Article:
Friday, July 27, 2012


Handspun gradient batt
I had a really fun opportunity to help out at one of our fabulous LYS's. The Eugene Textile Center caters more to spinners and weavers and dyers (but also has knitting supplies and books and classes). It is an amazing resource and also happens to be very convenient to my home. I end up there a lot.

While helping out, I carded up a batt as a demo and then spun it into this yarn:

And then I was left with figuring out what to do with it!

I wanted to keep it as an entire gradient. I thought a bag would be fun. So I grabbed up a skein of Lamb's Pride (a wool and mohair blend in a singles yarn) in lightly variegated yellow, and then eventually went back and got a second skein in red. I figured, let's try doubleweave! Let's make a bag.

Only I didn't bother to do the math very carefully.

Doubleweave sample by Project Pictures
The tube came out really interesting. The gradient is obvious. But the "bag" (if it gets that far) is long and skinny. I'd rather it be about half that and wider, but I got what I got.

I did have fun cutting it off the loom. I cut strands from each side of the warp and wove them into the remaining warp to get little triangles and then braided the last of it. It's a fun effect.

The whole thing is an amusing sample. I washed and dried it mechanically, so it's lightly felted, but if I want it to firm up more I'm going to have to beat it by hand.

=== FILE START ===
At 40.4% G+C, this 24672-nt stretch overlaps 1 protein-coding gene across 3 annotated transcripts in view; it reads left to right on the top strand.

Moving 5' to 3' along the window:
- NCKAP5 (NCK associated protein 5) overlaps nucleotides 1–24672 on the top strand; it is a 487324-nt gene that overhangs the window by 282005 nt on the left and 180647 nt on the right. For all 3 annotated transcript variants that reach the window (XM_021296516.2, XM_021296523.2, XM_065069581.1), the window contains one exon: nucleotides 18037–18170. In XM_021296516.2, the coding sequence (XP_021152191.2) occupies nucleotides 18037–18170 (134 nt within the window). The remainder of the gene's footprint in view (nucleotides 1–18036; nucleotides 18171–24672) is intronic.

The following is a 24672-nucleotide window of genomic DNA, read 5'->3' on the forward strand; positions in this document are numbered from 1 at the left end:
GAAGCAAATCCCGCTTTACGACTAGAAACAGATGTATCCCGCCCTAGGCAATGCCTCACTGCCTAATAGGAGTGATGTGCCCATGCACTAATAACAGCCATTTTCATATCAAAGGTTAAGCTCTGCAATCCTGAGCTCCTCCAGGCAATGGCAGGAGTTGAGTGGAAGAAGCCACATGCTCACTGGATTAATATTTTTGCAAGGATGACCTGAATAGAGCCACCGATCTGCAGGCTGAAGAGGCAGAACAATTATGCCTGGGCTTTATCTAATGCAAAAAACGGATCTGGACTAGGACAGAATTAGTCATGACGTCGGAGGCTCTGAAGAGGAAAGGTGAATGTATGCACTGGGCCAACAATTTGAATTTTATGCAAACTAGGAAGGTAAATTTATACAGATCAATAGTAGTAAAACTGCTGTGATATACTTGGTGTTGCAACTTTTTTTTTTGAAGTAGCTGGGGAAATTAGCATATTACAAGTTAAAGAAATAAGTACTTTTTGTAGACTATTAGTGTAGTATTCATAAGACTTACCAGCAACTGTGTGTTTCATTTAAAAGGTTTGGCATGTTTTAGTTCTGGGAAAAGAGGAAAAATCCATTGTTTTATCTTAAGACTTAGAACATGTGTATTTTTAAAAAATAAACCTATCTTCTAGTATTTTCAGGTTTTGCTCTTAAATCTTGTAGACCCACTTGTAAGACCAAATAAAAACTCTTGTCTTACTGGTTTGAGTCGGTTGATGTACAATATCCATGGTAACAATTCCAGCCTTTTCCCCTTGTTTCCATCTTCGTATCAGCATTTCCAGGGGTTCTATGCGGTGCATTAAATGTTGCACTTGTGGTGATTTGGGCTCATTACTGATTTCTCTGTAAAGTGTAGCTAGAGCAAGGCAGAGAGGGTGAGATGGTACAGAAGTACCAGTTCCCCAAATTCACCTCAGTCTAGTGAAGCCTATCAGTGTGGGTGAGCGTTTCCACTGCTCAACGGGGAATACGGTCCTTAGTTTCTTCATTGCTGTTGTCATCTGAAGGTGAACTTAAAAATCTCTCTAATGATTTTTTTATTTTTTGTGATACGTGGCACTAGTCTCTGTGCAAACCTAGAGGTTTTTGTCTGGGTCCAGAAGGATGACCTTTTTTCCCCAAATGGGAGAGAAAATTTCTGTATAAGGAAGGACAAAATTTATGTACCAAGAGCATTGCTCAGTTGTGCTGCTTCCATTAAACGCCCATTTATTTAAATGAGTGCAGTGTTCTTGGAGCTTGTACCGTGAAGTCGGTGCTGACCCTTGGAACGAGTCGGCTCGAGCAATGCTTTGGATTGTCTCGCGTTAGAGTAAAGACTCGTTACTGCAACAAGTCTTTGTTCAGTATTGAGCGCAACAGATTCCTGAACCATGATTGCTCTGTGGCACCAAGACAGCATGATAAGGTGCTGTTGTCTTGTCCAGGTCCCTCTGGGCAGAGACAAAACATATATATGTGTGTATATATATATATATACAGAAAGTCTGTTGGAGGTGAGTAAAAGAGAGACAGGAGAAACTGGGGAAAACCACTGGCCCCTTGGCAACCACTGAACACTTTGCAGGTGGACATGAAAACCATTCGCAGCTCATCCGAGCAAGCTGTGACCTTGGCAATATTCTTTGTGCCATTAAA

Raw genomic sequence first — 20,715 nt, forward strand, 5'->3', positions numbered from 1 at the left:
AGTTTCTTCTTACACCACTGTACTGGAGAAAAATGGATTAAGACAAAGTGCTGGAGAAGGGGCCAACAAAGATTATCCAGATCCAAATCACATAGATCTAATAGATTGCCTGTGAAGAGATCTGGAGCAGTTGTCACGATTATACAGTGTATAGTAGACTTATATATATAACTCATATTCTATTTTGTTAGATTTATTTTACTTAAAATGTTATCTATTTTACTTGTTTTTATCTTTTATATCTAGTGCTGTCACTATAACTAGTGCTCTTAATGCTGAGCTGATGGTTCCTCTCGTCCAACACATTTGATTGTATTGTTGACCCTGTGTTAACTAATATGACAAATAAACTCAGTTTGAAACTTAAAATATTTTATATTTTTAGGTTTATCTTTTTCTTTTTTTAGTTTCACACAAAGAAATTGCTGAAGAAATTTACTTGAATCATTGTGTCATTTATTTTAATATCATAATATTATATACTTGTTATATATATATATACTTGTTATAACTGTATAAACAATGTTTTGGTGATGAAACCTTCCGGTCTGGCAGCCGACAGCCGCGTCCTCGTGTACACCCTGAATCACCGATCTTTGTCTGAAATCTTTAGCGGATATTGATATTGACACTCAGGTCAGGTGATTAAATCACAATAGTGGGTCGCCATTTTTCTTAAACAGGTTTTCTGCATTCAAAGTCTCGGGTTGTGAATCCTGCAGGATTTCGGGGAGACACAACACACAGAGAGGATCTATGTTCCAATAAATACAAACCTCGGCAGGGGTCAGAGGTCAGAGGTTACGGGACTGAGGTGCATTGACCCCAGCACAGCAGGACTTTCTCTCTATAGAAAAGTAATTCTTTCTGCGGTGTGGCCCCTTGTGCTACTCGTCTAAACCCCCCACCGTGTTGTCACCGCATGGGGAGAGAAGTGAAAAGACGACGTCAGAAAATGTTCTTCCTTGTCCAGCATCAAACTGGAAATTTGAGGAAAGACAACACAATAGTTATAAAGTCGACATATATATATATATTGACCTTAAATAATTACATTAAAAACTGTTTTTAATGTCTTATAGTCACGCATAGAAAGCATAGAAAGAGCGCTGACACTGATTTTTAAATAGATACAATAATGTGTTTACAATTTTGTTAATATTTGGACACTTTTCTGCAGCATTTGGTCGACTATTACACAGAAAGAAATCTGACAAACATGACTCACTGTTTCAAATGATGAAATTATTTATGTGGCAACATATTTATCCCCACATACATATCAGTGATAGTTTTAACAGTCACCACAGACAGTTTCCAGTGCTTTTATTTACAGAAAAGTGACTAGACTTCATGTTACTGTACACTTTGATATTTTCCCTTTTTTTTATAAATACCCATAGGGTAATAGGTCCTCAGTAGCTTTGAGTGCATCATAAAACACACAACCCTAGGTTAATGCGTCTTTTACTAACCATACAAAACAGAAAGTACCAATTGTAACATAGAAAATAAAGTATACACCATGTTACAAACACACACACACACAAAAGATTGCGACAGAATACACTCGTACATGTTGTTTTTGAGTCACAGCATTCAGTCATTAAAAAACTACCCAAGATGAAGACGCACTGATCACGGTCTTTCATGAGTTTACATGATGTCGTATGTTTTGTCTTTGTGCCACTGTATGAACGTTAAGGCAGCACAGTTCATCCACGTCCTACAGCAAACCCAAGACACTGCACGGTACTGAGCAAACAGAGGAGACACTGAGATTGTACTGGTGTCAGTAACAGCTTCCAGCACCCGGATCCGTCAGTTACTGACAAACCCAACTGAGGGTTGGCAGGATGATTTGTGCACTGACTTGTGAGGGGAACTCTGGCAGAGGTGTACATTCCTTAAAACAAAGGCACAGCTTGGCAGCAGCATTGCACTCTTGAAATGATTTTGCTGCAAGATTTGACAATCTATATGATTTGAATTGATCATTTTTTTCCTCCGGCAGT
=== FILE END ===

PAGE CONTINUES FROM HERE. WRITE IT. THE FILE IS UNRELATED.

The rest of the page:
It was a fun project, but I'd advise those wanting to "sample" that planning ahead a bit more than I did here might actually yield something usable, rather than something funky you have to scratch your head over to figure out how to use.

Wednesday, July 25, 2012

Round Dishcloth

Okay, I keep meaning to put this somewhere safe.. and I guess I'd better publish it if I ever want to reference it in the future.

When I work this, I usually link to this pattern in Ravelry's database. But that's not the pattern I started using. I originally received a print-out of some other pattern from my mother, and then I tinkered with it because it knit back an illogical (to me) number of stitches. And, I found I could skip the wrap-and-turn by slipping the first stitch on the way back.

My variation (on each new row, turn your work, even if you haven't knit all the way to the end of the row):

Cast on 15 stitches
Slip first stitch and knit 14 stitches back
Knit 3 sts, YO, k11 sts (leaves 1 stitch on right needle)
Slip first stitch and knit 14 stitches back
K3 sts, YO, k11 sts (leaves 2 stitches on right needle)
Slip first stitch and knit 14 stitches back
K3 sts, YO, k11 sts (leaves 3 stitches on right needle)
Slip first stitch and knit 14 stitches back
Cast off 3 sts, k10 sts (leaves 4 sts)
Slip first stitch and knit 10 sts back
K3 sts, YO, k7 sts (leaves 5 sts)
Slip first stitch and knit 10 sts back
K3 sts, YO, k7 sts (leaves 6 sts)
Slip first stitch and knit 10 sts back